Sunday, September 19, 2021

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NASCAR: Phoenix International Raceway and Las Vegas Motor Speedway Make Changes to Walls

With the focus as of late being on SAFER barriers, Phoenix International Raceway and Las Vegas Motor Speedway are each making changes to be safer.

Statement from Phoenix International Raceway President Bryan R. Sperber: “Following a review of the existing safety barriers at Phoenix International Raceway (PIR) with ISC and NASCAR officials, PIR will supplement its existing barrier system. A new tire pack barrier will be installed along the interior wall of Turn 4 in advance of the 500 race weekend. The additional protective barrier represents PIR’s ongoing commitment to providing a safe racing environment for its drivers, teams and fans. PIR will continue to work in tandem with NASCAR to expedite the adoption of additional impact-absorbing technologies, as deemed necessary, at our facility.”

“NASCAR on Monday conducted a thorough inspection of the racing conditions here at Las Vegas Motor Speedway,” LVMS track president Chris Powell said in a statement released late Tuesday. “NASCAR has requested that we make several minor modifications adjacent to both the 1.5-mile oval and the openings on pit road. At the conclusion of this weekend’s Kobalt 400 and Boyd Gaming 300, we will reconvene with NASCAR regarding any long-term alterations.”

A lot of focus has been put on SAFER barriers after Kyle Busch was injured following a wreck in the XFINITY race. With nine laps to go, Kyle Busch would give Erik Jones a shot, resulting in Jones coming down across the field. Busch would then bounce off of another car before sliding through the infield grass and making heavy contact with a non-SAFER barrier wall. The crash resulted in Busch sustaining a compound fracture of the right lower leg and a mid-foot fracture of his left foot in the accident.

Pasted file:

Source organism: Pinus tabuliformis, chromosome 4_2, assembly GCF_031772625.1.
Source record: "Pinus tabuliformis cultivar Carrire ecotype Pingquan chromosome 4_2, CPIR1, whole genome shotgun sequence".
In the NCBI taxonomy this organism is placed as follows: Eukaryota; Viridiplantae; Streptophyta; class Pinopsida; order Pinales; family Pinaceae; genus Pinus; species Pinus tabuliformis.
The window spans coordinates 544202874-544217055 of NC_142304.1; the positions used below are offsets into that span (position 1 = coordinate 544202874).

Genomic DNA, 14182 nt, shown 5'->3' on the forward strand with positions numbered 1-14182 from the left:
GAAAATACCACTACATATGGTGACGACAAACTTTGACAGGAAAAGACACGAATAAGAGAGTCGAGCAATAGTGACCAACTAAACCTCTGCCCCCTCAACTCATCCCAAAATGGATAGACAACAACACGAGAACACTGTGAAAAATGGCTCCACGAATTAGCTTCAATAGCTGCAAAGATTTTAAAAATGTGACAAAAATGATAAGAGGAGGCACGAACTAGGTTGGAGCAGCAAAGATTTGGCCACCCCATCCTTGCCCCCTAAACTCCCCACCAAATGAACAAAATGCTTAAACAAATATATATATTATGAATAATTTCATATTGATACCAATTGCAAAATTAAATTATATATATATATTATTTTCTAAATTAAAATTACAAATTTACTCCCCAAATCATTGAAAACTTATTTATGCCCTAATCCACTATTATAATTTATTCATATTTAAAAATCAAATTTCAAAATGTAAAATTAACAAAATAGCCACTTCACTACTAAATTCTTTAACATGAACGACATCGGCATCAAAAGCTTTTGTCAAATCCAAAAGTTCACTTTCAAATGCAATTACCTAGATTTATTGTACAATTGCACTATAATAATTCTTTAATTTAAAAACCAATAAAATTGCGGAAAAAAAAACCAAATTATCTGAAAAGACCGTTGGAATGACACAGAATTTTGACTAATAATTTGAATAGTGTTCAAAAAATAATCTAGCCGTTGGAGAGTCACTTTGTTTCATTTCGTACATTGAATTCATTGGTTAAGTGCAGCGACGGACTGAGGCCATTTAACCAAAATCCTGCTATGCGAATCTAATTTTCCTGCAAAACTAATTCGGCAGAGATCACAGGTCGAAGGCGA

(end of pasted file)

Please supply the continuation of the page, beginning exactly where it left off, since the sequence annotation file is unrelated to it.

Last weekend, Jeff Gordon hit a wall on the backstretch at Atlanta Motor Speedway that did not have a SAFER barrier.

“I am very frustrated with the fact there are no SAFER barriers down there,” Gordon commented. “I knew it was a hard hit. I was like, ‘Man I can’t believe (it).’ … I didn’t expect it to be that hard.”

Following Busch’s incident at Daytona, his track president Joie Chitwood III took responsibility for the incident.

“We should have had a SAFER barrier there today, we did not,” Chitwood commented. “We’re going to fix that.  We’re going to fix that right now.”

NASCAR also took responsibility for the incident, with NASCAR Executive Vice President Steve O’Donnell saying that it’s on NASCAR and they’re going to fix the problem immediately.

“I think we all know that racing is an inherently dangerous sport, but our priority is safety and we’ll continue to put things in place that make this sport as safe as possible,” O’Donnell said.

O’Donnell added that some tracks do not have SAFER barriers as ” NASCAR is not the only sanctioning body that races at a specific track.”, but it isn’t a common problem that they run into. He continued by saying that NASCAR always has conversations with tracks to install SAFER barriers.

“The racetracks know that and work together with us on the SAFER barrier recommendations,” O’Donnell continued. “What we’ve said here tonight is we will accelerate those talks with the tracks.  We want this sport to be as safe as possible for not only our drivers, but everyone who participates in the sport and the race fans as well.”

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